I just started not getting dropped and hanging on for dear life on fast group rides that I used to take pulls off the front on. The hills are the hardest part due to the lack of strength in my right leg and I was getting dropped pretty easy even on little inclines but am holding on now at the back of the pack. I still have pain in the muscle, but not in the hip joint. I'm at high risk for AVN due to the displacement of the original break, but that won't be detectible for several more months.

    I don't know how much, if any of that, translate to your recovery but maybe it will give you some frame of reference.
    Mine wasn't displaced according to the docs so I hope it stays that way, still very nervous about it.

    I'm going to take it super easy like they recommend. They told me 6 weeks no weight bearing so I'm going to stick to that. Sorry to hear about your accident too.

    Thanks for the wishes guys. I hope it all goes well and I don't need anymore surgeries related to this injury
    -Cat-3-o-meter: TBD :/

  20. #45
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    Quote Originally Posted by ovoleg View Post
    . I asked them if I need to take them out later and they said they weren't sure but will need to evaluate that in the future, right now I need the fracture to heal. I guess I should be glad I didn't get more hardware in the leg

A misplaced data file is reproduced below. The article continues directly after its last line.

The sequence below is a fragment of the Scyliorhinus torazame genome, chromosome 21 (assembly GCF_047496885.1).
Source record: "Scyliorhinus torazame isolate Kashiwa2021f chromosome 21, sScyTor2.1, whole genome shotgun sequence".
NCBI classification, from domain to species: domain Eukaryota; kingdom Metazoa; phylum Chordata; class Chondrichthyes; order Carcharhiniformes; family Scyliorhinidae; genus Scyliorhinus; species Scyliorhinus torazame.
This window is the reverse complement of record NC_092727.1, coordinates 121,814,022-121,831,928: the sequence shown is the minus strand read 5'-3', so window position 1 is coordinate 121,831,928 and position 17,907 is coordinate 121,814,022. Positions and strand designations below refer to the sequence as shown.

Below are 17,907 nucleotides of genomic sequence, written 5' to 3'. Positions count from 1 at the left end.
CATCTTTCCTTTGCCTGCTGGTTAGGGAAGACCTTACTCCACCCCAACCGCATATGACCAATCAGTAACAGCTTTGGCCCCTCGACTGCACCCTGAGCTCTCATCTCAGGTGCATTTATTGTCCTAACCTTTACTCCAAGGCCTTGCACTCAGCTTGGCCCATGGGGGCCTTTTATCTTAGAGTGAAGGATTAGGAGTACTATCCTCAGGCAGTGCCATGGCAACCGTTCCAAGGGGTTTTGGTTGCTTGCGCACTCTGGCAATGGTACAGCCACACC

When it heals, don't worry about the screws -- you won't notice them. I have a steel plate the full length of my right thigh with numerous screws, courtesy of a run-in with a truck almost 30 years ago. Even that doesn't bother me and I ride every day.

  21. #46
    Senior Member rideaz's Avatar
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    So sorry! Take care and heal up fast!

  22. #47
    illusoryly superior Ygduf's Avatar
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    looking at the pre and post-op xray, how was there any doubt that it was broken? wtf.

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  23. #48
    Arrogant Roadie Punk save10's Avatar
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    ^^^i think you are confusing clint's xrays with ovo's (get well soon).

  24. #49
    illusoryly superior Ygduf's Avatar
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    Quote Originally Posted by save10 View Post
    ^^^i think you are confusing clint's xrays with ovo's (get well soon).
    I am, you're right!

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  25. #50
    Senior Member eja_ bottecchia's Avatar
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    Ovo, get well soon and heal well man. I enjoy reading your posts...well, most if the times.
    My current stable: